wearing a hat that proudly proclaimed, “Porn Star”. How many people were
touched by the immoral ripple of his hat that day? As for me, rather than on
the spot, I prayed too late about what to do. When the thought came to me to
offer the man $20 for his hat, I was already at home and in the shower. But
make no mistake; the idea to buy his “Porn Star” crown came from answered
prayer. Had I thought to turn to prayer sooner, that hat would be where it
belongs right now; in with the rest of my garbage, instead of rippling through
the crowd at the next Angel game.

Perhaps you’re thinking this call to action, this call to
change your environments, is outside your comfort zone. Let’s talk about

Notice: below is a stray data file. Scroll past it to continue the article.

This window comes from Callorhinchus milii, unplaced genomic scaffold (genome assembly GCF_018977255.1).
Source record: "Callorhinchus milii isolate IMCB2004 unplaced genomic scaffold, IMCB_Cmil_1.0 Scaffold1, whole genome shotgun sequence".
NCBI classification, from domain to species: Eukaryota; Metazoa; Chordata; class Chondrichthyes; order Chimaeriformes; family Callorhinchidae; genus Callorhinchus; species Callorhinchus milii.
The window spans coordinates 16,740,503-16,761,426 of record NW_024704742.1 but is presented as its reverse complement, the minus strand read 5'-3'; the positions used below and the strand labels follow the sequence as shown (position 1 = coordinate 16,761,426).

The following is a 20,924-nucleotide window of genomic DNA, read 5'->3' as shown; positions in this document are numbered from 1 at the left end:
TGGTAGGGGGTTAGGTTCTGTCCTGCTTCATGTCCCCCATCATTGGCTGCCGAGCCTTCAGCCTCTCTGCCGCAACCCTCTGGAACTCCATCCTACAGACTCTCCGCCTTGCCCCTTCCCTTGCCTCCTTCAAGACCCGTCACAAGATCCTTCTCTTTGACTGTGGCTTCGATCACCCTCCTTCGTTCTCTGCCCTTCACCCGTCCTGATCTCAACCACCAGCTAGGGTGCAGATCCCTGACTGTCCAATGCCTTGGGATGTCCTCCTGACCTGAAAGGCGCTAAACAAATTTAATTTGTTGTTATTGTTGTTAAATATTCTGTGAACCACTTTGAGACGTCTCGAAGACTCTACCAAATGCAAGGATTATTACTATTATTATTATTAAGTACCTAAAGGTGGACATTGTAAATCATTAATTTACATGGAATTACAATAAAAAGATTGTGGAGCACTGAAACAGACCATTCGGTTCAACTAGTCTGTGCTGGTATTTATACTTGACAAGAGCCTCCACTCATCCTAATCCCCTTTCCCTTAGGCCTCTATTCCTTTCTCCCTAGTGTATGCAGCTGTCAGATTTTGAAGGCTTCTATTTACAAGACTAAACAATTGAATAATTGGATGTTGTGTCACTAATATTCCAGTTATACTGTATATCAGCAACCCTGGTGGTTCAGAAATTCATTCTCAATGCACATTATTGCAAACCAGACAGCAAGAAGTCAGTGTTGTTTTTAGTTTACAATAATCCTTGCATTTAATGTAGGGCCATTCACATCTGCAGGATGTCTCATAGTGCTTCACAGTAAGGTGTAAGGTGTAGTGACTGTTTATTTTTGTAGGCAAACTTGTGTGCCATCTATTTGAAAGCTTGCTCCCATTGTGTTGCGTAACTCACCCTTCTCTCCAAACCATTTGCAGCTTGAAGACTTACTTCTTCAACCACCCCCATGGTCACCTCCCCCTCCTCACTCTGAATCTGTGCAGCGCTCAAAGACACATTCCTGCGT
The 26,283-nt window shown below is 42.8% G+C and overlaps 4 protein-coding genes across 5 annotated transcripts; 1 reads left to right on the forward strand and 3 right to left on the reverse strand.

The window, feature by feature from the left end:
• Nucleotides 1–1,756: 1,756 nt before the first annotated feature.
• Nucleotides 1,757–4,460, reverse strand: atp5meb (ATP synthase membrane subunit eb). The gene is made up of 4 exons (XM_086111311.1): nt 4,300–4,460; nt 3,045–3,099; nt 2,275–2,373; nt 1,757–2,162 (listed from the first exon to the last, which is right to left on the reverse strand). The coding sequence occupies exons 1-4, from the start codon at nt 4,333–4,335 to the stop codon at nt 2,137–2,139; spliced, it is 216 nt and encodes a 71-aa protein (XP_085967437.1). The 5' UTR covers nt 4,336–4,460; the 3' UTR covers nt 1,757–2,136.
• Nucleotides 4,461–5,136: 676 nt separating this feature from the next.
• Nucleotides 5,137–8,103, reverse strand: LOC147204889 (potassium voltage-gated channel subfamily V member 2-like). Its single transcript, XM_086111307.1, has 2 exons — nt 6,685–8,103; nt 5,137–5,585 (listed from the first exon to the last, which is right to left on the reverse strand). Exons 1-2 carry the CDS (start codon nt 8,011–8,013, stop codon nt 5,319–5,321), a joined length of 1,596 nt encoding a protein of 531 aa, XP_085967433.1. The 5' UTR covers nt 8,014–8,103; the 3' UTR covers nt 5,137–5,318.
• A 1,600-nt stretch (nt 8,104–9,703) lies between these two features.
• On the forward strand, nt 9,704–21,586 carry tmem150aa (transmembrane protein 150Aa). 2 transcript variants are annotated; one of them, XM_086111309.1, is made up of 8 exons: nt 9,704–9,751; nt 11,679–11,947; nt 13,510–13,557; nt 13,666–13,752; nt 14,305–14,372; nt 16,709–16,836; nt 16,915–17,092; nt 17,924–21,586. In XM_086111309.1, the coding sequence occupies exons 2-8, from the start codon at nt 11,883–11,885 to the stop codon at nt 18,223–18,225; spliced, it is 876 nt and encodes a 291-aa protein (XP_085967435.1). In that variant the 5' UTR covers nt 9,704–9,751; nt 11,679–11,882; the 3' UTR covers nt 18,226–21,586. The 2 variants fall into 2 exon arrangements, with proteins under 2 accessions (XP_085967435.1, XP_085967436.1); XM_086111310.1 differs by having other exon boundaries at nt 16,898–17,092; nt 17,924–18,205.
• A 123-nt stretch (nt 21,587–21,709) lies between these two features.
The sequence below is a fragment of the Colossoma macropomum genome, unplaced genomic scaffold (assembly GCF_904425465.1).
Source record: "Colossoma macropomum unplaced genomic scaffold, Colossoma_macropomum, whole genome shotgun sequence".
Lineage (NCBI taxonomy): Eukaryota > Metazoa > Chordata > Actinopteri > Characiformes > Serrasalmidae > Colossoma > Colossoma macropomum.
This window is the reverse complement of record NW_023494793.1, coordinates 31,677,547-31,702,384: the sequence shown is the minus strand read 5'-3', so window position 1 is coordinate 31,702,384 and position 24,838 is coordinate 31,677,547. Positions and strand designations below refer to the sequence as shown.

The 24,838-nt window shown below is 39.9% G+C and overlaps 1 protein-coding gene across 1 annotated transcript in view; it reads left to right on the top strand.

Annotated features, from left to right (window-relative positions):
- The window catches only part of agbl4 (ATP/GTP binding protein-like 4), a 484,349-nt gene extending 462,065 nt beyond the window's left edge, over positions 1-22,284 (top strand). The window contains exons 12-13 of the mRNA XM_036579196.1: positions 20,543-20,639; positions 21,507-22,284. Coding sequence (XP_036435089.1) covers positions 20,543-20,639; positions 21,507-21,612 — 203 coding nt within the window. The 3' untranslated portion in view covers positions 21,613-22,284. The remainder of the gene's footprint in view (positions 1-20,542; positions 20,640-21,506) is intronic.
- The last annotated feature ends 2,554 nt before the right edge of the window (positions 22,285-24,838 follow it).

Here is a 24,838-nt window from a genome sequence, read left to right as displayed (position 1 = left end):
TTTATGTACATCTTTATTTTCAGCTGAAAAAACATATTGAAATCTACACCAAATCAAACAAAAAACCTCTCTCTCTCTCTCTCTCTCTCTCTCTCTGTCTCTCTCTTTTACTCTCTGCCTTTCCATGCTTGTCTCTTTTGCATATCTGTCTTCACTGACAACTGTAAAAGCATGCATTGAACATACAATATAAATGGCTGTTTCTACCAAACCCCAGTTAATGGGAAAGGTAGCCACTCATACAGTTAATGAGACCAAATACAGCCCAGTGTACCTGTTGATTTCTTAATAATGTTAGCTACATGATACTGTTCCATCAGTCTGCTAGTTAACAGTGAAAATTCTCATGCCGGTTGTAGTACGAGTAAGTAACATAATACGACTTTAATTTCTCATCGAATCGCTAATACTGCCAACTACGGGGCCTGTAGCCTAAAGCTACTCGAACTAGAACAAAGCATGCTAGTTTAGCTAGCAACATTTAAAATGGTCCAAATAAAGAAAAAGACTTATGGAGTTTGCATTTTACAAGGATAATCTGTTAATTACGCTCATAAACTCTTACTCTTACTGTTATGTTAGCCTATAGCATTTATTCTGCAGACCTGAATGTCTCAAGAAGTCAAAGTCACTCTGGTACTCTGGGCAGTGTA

comfort zone for a moment: given the choice between waving a magic wand to make
Auschwitz a more Christian place, or dying of starvation and lethal injection,
which do you think Fr. Kolbe would choose?

Thankfully, there isn’t any magic wand in the real world,
allowing us a chance to be the hands and feet of Christ today. Do not be put
off by leaving your comfort zone; the discomfort you may feel is normal. God
gave us the Saints, like St. Maximilian Kolbe, to show us the way to the

Speaking of comfort zones, four days a week I volunteered at
a non-profit organization called Taller San Jose, which is a Santa Ana based
adult school and woodshop for former gang members. It was obvious that the
environment in the woodshop could be more Christian: almost every employee was
a convicted felon. I prayed for discernment on what to do. I was lead to
approach Jose, the leader in the woodshop, and propose voluntary attendance for
a lunchtime Bible study class. I would be the teacher. I knew if I convinced
Jose to attend, the others would follow. And follow they did.